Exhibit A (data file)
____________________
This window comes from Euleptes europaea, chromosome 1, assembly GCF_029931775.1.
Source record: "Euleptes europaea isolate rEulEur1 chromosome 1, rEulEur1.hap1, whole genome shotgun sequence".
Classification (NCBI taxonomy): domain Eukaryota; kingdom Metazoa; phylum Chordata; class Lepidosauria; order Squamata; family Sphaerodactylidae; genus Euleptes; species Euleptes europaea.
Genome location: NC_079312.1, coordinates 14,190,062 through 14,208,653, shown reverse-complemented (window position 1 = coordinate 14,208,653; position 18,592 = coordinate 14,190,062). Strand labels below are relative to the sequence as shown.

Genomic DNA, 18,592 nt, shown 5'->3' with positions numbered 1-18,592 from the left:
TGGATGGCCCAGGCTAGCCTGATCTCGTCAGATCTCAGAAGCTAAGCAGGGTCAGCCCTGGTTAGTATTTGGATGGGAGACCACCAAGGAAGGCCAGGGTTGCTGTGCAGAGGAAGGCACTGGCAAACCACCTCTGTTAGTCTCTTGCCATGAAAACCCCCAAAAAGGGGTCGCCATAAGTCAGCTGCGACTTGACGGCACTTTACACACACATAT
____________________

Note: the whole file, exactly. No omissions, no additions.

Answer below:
This window comes from Euleptes europaea, chromosome 1, assembly GCF_029931775.1.
Source record: "Euleptes europaea isolate rEulEur1 chromosome 1, rEulEur1.hap1, whole genome shotgun sequence".
Classification (NCBI taxonomy): domain Eukaryota; kingdom Metazoa; phylum Chordata; class Lepidosauria; order Squamata; family Sphaerodactylidae; genus Euleptes; species Euleptes europaea.
Genome location: NC_079312.1, coordinates 14,190,062 through 14,208,653, shown reverse-complemented (window position 1 = coordinate 14,208,653; position 18,592 = coordinate 14,190,062). Strand labels below are relative to the sequence as shown.

Genomic DNA, 18,592 nt, shown 5'->3' with positions numbered 1-18,592 from the left:
TGGATGGCCCAGGCTAGCCTGATCTCGTCAGATCTCAGAAGCTAAGCAGGGTCAGCCCTGGTTAGTATTTGGATGGGAGACCACCAAGGAAGGCCAGGGTTGCTGTGCAGAGGAAGGCACTGGCAAACCACCTCTGTTAGTCTCTTGCCATGAAAACCCCCAAAAAGGGGTCGCCATAAGTCAGCTGCGACTTGACGGCACTTTACACACACATAT